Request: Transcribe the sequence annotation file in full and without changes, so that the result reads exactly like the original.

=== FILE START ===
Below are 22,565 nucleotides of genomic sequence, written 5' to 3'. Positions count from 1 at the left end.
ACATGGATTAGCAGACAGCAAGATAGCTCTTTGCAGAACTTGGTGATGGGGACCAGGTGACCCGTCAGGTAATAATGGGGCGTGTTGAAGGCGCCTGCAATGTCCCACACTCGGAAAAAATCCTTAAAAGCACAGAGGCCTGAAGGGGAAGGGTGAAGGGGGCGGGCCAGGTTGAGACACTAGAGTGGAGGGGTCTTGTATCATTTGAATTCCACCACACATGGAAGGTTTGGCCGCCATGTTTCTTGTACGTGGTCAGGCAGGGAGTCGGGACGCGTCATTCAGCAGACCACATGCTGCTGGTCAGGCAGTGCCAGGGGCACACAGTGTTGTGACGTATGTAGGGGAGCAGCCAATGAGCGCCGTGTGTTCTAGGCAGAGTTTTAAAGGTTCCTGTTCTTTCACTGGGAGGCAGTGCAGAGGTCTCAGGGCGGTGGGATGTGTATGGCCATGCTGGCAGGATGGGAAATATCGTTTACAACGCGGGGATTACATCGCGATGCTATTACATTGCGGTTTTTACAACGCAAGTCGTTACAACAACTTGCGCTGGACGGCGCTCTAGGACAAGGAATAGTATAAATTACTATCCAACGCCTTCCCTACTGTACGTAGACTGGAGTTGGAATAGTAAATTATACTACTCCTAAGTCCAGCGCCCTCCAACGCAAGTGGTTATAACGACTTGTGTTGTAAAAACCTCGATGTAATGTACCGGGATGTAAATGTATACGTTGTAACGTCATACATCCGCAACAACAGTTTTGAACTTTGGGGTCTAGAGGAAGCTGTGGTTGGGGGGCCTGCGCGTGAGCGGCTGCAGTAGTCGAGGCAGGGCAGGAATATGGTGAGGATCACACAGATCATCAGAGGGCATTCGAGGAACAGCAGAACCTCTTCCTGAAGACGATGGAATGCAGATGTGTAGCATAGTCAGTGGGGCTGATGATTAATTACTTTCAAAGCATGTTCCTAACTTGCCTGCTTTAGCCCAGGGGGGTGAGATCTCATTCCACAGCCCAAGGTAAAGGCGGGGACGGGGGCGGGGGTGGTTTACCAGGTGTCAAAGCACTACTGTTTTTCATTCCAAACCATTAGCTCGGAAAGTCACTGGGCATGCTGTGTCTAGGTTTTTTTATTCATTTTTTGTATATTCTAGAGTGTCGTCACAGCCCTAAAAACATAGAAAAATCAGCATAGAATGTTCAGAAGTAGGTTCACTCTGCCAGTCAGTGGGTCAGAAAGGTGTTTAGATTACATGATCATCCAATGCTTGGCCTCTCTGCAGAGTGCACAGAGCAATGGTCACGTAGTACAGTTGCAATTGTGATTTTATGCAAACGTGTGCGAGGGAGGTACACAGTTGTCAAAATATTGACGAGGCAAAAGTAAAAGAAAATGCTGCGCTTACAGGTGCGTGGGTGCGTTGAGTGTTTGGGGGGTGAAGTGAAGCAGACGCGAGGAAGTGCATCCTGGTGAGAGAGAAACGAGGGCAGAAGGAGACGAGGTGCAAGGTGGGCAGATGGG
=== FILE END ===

Below are 22,565 nucleotides of genomic sequence, written 5' to 3'. Positions count from 1 at the left end.
ACATGGATTAGCAGACAGCAAGATAGCTCTTTGCAGAACTTGGTGATGGGGACCAGGTGACCCGTCAGGTAATAATGGGGCGTGTTGAAGGCGCCTGCAATGTCCCACACTCGGAAAAAATCCTTAAAAGCACAGAGGCCTGAAGGGGAAGGGTGAAGGGGGCGGGCCAGGTTGAGACACTAGAGTGGAGGGGTCTTGTATCATTTGAATTCCACCACACATGGAAGGTTTGGCCGCCATGTTTCTTGTACGTGGTCAGGCAGGGAGTCGGGACGCGTCATTCAGCAGACCACATGCTGCTGGTCAGGCAGTGCCAGGGGCACACAGTGTTGTGACGTATGTAGGGGAGCAGCCAATGAGCGCCGTGTGTTCTAGGCAGAGTTTTAAAGGTTCCTGTTCTTTCACTGGGAGGCAGTGCAGAGGTCTCAGGGCGGTGGGATGTGTATGGCCATGCTGGCAGGATGGGAAATATCGTTTACAACGCGGGGATTACATCGCGATGCTATTACATTGCGGTTTTTACAACGCAAGTCGTTACAACAACTTGCGCTGGACGGCGCTCTAGGACAAGGAATAGTATAAATTACTATCCAACGCCTTCCCTACTGTACGTAGACTGGAGTTGGAATAGTAAATTATACTACTCCTAAGTCCAGCGCCCTCCAACGCAAGTGGTTATAACGACTTGTGTTGTAAAAACCTCGATGTAATGTACCGGGATGTAAATGTATACGTTGTAACGTCATACATCCGCAACAACAGTTTTGAACTTTGGGGTCTAGAGGAAGCTGTGGTTGGGGGGCCTGCGCGTGAGCGGCTGCAGTAGTCGAGGCAGGGCAGGAATATGGTGAGGATCACACAGATCATCAGAGGGCATTCGAGGAACAGCAGAACCTCTTCCTGAAGACGATGGAATGCAGATGTGTAGCATAGTCAGTGGGGCTGATGATTAATTACTTTCAAAGCATGTTCCTAACTTGCCTGCTTTAGCCCAGGGGGGTGAGATCTCATTCCACAGCCCAAGGTAAAGGCGGGGACGGGGGCGGGGGTGGTTTACCAGGTGTCAAAGCACTACTGTTTTTCATTCCAAACCATTAGCTCGGAAAGTCACTGGGCATGCTGTGTCTAGGTTTTTTTATTCATTTTTTGTATATTCTAGAGTGTCGTCACAGCCCTAAAAACATAGAAAAATCAGCATAGAATGTTCAGAAGTAGGTTCACTCTGCCAGTCAGTGGGTCAGAAAGGTGTTTAGATTACATGATCATCCAATGCTTGGCCTCTCTGCAGAGTGCACAGAGCAATGGTCACGTAGTACAGTTGCAATTGTGATTTTATGCAAACGTGTGCGAGGGAGGTACACAGTTGTCAAAATATTGACGAGGCAAAAGTAAAAGAAAATGCTGCGCTTACAGGTGCGTGGGTGCGTTGAGTGTTTGGGGGGTGAAGTGAAGCAGACGCGAGGAAGTGCATCCTGGTGAGAGAGAAACGAGGGCAGAAGGAGACGAGGTGCAAGGTGGGCAGATGGG